The labor market in the United States faces seemingly contradictory challenges: Many employers have trouble finding qualified applicants for current and future jobs, while millions of Americans are out of work or are underemployed — their paths to living-wage jobs blocked by systemic barriers or lack of adequate skills.

Written by Stephen Goldsmith, a former Strada senior strategy advisor, and Kate Markin Coleman, Growing Fairly offers workforce development reforms that meet the needs of both workers and employers. Based on the experiences of hundreds of leaders and workers, the authors set out ten principles for designing a more effective and equitable system that helps workers obtain the skills necessary for economic mobility.

The principles outlined in the book argue for a more comprehensive view of the skilling needs of current and prospective workers. They spell out the attributes of effective programs and make the case for skill-based hiring, widely distributed performance data, and collaboration. The book emphasizes the importance of local action to overcome the structural barriers that challenge even the most determined would-be learners. Growing Fairly shows cross-sector leaders how to work across organizational boundaries to change the trajectory of individuals struggling to make a living wage.

This is not a book of untested theories. Instead, it is written by practitioners for practitioners. Much of it is told through the voices of those who run programs and people who have taken advantage of them. While the issues the book addresses are profound, its take on the subject is optimistic.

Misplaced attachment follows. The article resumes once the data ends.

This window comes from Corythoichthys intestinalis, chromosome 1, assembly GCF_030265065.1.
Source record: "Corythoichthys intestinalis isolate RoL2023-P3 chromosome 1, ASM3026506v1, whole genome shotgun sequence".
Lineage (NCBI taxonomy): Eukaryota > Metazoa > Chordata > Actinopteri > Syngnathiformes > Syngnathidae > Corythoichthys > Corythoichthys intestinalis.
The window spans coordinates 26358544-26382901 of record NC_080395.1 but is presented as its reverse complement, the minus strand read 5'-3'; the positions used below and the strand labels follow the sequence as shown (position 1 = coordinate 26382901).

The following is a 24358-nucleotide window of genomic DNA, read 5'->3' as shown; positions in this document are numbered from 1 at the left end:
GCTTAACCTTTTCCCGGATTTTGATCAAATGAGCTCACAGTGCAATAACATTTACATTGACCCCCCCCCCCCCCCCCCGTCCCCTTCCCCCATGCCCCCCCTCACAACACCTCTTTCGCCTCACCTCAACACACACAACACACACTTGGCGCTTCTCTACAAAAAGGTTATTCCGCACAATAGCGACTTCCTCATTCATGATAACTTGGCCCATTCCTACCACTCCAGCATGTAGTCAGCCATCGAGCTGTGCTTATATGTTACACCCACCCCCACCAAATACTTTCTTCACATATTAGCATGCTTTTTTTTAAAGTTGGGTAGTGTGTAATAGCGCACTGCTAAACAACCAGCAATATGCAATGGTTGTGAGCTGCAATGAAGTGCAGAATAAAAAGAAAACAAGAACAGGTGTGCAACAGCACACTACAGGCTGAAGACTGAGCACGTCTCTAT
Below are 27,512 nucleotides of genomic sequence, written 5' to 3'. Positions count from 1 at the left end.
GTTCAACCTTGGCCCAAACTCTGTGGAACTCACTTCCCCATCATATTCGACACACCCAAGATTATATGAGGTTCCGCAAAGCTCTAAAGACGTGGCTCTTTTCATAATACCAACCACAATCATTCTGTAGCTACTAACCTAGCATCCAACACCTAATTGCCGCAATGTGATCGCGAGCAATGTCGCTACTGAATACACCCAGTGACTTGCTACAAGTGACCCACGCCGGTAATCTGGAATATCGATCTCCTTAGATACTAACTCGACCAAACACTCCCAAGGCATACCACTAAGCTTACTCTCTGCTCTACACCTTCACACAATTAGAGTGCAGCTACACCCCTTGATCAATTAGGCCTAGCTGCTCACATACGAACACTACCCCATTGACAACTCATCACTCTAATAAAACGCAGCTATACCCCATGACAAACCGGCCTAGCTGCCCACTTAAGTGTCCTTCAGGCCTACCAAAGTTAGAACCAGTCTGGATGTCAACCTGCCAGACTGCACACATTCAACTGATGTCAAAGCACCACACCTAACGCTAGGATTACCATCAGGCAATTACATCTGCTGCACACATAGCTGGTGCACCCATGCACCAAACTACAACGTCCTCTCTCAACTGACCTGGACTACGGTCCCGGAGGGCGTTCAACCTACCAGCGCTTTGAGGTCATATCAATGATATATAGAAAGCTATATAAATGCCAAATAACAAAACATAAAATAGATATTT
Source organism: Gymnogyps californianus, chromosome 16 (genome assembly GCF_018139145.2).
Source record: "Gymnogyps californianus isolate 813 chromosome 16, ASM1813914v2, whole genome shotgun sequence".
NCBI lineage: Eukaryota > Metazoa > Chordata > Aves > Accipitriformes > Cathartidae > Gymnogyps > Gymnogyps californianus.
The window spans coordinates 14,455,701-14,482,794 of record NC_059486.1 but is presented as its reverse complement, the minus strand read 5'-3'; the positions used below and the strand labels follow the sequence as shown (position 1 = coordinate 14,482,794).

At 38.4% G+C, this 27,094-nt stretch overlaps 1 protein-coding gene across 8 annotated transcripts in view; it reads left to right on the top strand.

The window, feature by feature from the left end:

Between them, the authors have spent decades searching out and supporting effective practices. Even more critically, they have learned how to knit competing agencies and organizations into cohesive systems with coordinated missions. Their practical ideas will benefit a wide range of readers, from practitioners in the field to students and scholars of the American labor system.



“Few issues are as important to the success of cities as equitable growth. Even in a city such as San Diego, fortunate to have a strong economy and a national model for workforce development, upward mobility remains elusive for many. Growing Fairly presents a uniquely valuable set of principles that can help cities make progress toward a brighter future for all residents, leaving no one behind.”

— Todd Gloria, Mayor, city of San Diego

“Stephen Goldsmith and Kate Markin Coleman not only establish the indisputable case that diversity, equity, and inclusion are essential elements of a stable and robust economy, they also have designed a model for effective collaboration among the public, private, and nonprofit sectors. Their clear-eyed, rational approach is rooted in years of practical experience, authoritative research, and a profound respect for the dignity of work.”

— Marc H. Morial, President and CEO, National Urban League

“In today’s labor market, we paradoxically have millions of people searching for their next paycheck and millions more job postings. In Growing Fairly, Goldsmith and Markin Coleman distill the nation’s leading workforce development prototypes and pilots and how to expand proven approaches. Communities need to convene partners — public and private, for profit and nonprofit — to design skills-focused solutions. Together, we can do this. It’s time. Past time.”

— Wendi Copeland, Chief Strategic Partnership Activation Officer, Goodwill Industries International